After Drug Tests, Is Anyone Left in the Weight-Lifting Room?
RIO DE JANEIRO — The brothers Dan and Anthony Rigney of Australia attended the Olympic weight lifting competition on Sunday and were not exactly mortified that the sport is more polluted than Guanabara Bay.
Sure, they want athletes to be drug-free, but they also want to be entertained by raw human power. So yes, they would have preferred to see the Russian and Bulgarian teams, which were barred for doping. Likewise with Ilya Ilyin, a suspended two-time Olympic champion from Kazakhstan, who is the Barry Bonds of the clean and jerk.
“You like to see world records,” said Dan Rigney, 28, a physiotherapist and competitive lifter from Sydney. “It’s like baseball. People just want to see home runs.”
There has long been a wink-and-nod pragmatism about weight lifting. Drugs have been a hushed but vital part of doing business. If there is an argument to be made that any sport should permit doping, or even make it mandatory, that sport is weight lifting.
“Maybe it already is,” Dan Rigney said with a laugh, adding that, in his view, doping “is what’s keeping the Olympics going.”
Let’s be honest. We don’t want to see anybody lift a keg. We want to see someone hoist a Buick.
We are nostalgic for champions like Vasily Alekseyev, the great Soviet superheavyweight who won gold medals in 1972 and 1976. He set 80 world records and was the first person to lift 500 pounds in the clean and jerk. He was so massive that his uniform fit like a chin strap on a bowling ball. And those sideburns — great thickets wide and deep enough to plant potatoes.
Oh, sure, we say we are against doping in sports. But we don’t care enough to stop buying tickets or watching on television. And let’s ask ourselves this: Would anyone stay tuned if the Olympic champion ran the 100 meters in 15 seconds instead of nine? Who would watch the N.F.L. if linemen were built more like Gilligan than the Skipper?
Most fans seem to view doping in the same way they view special effects in “Star Wars” movies, said Charles Yesalis, a retired Penn State professor and an expert on performance-enhancing drugs.
“It enhances the enjoyment of viewing because you see bigger-than-life people doing bigger-than-life things,” Dr. Yesalis said in a recent interview. “If everybody looked like normal people, chances are the N.C.A.A., the N.F.L. and the Olympics would not be multibillion-dollar entities.”
Before the Games, international sports officials tossed out assorted male and female lifters from Azerbaijan, Armenia, Cyprus, Kazakhstan, Moldova, North Korea, Romania, Turkey, Ukraine and Uzbekistan, a Fodor’s guide through the world of banned substances.
Olympic weight lifting without Russia and Bulgaria is like Harry Potter without Lord Voldemort and Bellatrix Lestrange (if those villains wore spandex and had necks the size of Easter hams). The competition will go on, but it won’t be the same.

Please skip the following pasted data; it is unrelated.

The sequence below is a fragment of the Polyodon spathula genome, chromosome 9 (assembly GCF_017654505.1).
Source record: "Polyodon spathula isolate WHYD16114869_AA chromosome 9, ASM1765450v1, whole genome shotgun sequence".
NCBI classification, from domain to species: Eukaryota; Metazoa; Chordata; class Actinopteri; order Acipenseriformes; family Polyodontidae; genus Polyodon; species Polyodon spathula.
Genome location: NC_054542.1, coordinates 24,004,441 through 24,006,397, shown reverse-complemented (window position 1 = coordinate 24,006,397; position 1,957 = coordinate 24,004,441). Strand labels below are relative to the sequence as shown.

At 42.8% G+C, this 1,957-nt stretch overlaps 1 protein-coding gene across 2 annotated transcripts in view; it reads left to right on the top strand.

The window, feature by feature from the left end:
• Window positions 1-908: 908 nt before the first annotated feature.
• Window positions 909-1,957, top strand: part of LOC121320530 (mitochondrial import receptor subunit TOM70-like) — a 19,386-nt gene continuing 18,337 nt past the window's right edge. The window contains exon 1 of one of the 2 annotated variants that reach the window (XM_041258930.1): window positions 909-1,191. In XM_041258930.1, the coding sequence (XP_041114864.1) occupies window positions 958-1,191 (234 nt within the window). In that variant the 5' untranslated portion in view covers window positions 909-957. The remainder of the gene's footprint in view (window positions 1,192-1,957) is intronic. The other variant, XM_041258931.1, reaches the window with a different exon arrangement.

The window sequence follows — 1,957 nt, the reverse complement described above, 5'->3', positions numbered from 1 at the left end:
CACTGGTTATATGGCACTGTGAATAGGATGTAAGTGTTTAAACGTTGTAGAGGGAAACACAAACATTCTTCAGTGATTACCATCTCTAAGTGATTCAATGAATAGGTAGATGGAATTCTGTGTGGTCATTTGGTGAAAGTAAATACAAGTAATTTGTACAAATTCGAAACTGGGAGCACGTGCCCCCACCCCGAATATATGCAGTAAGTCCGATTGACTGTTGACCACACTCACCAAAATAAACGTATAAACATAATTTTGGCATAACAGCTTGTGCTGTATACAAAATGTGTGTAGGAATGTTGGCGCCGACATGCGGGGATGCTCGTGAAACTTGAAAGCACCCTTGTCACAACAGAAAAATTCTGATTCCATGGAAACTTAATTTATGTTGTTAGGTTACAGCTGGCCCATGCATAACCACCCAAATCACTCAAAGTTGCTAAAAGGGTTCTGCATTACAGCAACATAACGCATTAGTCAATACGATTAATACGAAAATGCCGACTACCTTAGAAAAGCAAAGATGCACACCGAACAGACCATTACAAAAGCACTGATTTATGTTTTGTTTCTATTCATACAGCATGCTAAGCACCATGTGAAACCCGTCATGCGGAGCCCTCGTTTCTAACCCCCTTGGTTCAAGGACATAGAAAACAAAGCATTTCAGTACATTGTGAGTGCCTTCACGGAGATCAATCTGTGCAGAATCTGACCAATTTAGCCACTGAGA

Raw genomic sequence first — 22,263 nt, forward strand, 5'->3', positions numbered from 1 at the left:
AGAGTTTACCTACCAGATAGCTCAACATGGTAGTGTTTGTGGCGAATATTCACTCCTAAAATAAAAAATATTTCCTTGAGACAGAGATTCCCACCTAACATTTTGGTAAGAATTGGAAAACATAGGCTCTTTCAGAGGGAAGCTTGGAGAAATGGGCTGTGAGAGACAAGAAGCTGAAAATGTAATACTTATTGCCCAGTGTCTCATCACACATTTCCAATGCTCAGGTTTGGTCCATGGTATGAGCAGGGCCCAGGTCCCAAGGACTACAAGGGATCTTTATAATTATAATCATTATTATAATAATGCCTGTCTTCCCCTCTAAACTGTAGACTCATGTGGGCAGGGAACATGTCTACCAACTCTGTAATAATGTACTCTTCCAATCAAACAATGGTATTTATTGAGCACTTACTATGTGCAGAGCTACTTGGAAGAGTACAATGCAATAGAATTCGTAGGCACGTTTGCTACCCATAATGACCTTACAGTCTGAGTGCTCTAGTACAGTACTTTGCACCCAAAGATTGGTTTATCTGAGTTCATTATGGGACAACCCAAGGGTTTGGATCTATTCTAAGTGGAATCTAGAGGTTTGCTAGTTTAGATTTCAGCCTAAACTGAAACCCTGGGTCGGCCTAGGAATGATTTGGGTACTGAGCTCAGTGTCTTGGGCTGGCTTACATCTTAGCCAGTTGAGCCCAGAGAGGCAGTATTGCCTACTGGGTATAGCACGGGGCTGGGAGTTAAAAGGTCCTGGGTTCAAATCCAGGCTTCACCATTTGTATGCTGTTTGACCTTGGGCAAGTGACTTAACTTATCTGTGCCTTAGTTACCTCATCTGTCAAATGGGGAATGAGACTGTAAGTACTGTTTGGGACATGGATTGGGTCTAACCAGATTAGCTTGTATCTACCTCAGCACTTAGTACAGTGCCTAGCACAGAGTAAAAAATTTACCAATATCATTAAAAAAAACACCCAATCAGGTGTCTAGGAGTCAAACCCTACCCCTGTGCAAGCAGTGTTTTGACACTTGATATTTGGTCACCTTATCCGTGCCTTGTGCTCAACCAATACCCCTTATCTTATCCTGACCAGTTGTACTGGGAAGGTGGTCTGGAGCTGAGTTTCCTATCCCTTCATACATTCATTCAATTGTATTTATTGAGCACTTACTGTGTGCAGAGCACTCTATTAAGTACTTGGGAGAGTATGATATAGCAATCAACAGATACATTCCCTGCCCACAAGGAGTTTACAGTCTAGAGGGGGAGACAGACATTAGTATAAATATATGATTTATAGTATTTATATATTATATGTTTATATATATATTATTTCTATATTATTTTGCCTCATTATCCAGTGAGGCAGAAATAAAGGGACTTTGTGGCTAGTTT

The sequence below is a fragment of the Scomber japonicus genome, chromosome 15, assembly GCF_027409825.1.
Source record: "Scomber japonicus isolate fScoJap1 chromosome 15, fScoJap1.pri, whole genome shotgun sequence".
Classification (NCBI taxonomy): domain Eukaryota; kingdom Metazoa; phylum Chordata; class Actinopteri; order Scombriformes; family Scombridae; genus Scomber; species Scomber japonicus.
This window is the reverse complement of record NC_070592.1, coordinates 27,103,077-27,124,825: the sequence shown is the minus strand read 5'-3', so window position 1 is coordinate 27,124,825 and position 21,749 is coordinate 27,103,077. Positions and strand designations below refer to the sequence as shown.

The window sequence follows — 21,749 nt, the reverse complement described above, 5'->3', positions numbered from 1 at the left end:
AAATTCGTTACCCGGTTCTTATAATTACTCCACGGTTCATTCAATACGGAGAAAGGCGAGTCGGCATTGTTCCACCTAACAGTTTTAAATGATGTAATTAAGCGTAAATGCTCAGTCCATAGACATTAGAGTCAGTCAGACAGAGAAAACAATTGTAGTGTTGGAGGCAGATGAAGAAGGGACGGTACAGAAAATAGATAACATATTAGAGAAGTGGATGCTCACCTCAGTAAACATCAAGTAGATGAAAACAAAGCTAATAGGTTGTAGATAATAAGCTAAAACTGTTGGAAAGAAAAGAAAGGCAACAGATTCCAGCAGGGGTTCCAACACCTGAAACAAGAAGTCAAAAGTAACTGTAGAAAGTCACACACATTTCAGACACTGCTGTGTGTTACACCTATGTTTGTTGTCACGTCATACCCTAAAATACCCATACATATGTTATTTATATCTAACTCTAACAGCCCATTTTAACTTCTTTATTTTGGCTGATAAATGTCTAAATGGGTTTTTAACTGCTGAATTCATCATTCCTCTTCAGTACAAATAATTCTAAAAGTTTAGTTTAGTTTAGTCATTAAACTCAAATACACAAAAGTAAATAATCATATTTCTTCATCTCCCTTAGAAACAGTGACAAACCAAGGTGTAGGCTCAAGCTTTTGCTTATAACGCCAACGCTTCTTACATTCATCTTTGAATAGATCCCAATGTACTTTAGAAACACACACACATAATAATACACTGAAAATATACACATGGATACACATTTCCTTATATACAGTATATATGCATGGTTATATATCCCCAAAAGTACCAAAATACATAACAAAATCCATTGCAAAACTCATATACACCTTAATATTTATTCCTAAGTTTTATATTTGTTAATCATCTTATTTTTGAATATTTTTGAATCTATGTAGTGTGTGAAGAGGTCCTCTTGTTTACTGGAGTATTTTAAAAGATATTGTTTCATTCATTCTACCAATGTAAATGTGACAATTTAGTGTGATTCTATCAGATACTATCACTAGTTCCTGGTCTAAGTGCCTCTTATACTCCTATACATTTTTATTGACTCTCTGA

Until recently, weight lifting officials had mostly turned the other way, keenly understanding that the final word of the Olympic motto, “Faster, Higher, Stronger,” is not easily achieved over the counter.
Of course, with the Rio Games upon us, the International Weightlifting Federation is suddenly affronted. It has called revelations of widespread doping in Russia “shocking and disappointing” and has said that the “integrity of the weight lifting sport has been seriously damaged.”
Integrity? Now they worry about integrity?
There were 24 positive tests at the world weight lifting championships last year, and retesting of urine samples from the 2008 Beijing Games and the 2012 London Games revealed at least 20 additional positives, including four from Olympic champions, according to the news agency Agence France-Presse.
Essentially, comedy has become reality.
Remember that “Saturday Night Live” sketch, with Phil Hartman playing a Soviet weight lifter named Sergei Akmudov at the All Drug Olympics?
“His trainer has told me that he’s taken anabolic steroids, Novocain, NyQuil, Darvon and some sort of fish paralyzer,” the announcer, played by Kevin Nealon, says earnestly. “Also, I believe he’s had several cocktails within the last hour or so,” the announcer says. “All this, of course, is perfectly legal at the All Drug Olympics. In fact, it’s encouraged.”
Akmudov tries to lift more than 1,500 pounds, triple the world record in the clean and jerk, except for one small problem.
“Oh, he’s pulled his arms off!” the witless announcer yells. “He’s pulled his arms off! That’s got to be disappointing to the big Russian.”
With the fall of the Berlin Wall and the dismantling of the Soviet Union, the Olympics lost a gripping appeal for many Americans — the rivalry between East and West. With Russia now absent from Rio in weight lifting and track and field, that enthralling tension erodes further still.
“There was no one to root against,” Matt Futterman wrote last month in The Wall Street Journal, lamenting the parting of the Iron Curtain for international sport. “It was like watching a Bond film in which everyone was working for MI6.”
One wonders whether medals won in Rio will be devalued in particular sports, as they were when the United States boycotted the 1980 Moscow Olympics and the Soviet Union reciprocated at the 1984 Los Angeles Games.
“Weight lifting is so riddled with doping problems, it’s hard to call any medal devalued,” said Bill Mallon, an Olympic historian.
And to be sure, many people in weight lifting have applauded the mass suspensions. “Rules are rules,” said Mika Tiainen, Finland’s Olympic coach. “Lifting makes the competition, not the country.”
Still, it would surprise no one if the retesting of urine samples from Rio led to the stripping of medals in coming years. Anthony Rigney, 33, a teacher, said he had seen a meme online: “I can’t wait until 2024 to see who won the gold in Rio.”